Identify and characterize the normal and triggered signaling cascades within neuronal cilia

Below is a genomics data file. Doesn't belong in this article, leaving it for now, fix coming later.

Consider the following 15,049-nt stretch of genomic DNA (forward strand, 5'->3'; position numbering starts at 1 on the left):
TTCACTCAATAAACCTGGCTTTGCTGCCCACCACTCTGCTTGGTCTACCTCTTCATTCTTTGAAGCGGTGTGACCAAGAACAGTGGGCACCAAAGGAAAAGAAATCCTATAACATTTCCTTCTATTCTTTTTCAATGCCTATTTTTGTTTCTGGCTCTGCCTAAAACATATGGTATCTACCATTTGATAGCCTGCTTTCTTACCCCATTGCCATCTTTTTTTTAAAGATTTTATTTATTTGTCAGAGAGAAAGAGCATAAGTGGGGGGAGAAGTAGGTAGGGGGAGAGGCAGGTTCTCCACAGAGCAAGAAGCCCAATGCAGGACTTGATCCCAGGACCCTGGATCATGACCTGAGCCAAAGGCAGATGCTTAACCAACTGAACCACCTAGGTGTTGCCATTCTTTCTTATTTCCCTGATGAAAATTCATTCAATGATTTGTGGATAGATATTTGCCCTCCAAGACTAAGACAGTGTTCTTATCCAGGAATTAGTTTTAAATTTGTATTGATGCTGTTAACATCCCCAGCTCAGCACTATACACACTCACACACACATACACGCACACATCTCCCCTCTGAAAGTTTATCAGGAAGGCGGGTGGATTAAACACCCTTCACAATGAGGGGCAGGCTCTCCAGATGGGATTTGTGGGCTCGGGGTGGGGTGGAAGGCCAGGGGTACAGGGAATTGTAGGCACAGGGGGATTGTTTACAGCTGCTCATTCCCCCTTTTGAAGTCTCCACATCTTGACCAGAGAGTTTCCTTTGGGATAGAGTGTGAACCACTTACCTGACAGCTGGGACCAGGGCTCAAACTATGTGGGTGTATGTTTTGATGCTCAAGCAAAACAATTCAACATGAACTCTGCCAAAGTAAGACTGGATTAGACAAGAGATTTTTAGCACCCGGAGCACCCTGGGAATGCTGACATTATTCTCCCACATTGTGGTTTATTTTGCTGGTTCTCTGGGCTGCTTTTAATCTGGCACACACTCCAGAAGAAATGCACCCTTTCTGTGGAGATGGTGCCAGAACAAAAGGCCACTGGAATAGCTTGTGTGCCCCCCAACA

The aforementioned gap in our knowledge regarding how neural cilia work, from their housekeeping functions to their stimulus-evoked responses, will be important issues to address. Fortunately, given the well-mapped neuronal connectivity and the relatively well understood stimulus-response properties of neural circuits, the basic neuroscience foundation underlying these questions should be feasible to address. Moreover, we can take advantage of strides made in other areas of cilia biology to use as starting points for reference and guidance in the study of neural cilia. For instance, it will be important to determine the molecular makeup of the plasma membrane composing the neuronal cilium as well as the cilioplasm, both in healthy and disease states. Like cilia of other cell types, neuronal cilia throughout the brain cluster G protein-coupled receptors (GCPRs) including adenylyl cyclase III (ACIII) and somatostatin receptor type 3, which when triggered, signal through the second messenger cyclic AMP (cAMP) to regulate various metabolic and secretory functions of the cell (Berbari et al., 2007; Bishop et al., 2007; Ferone et al., 2009) [Table 1]. Interestingly, primary cilia were hypothesized to sense and regulate calcium homeostasis, as they appeared to act as a unique calcium sequestering compartment (Delling et al., 2013). More recent evidence from the same group suggests, however, that this is not in fact the case (at least in renal cells), as transgenic mice co-expressing a fluorescent cilium marker and a genetically-encoded calcium indicator exhibited no cilia-specific basal or stimulus-evoked changes in calcium flux (Delling et al., 2016).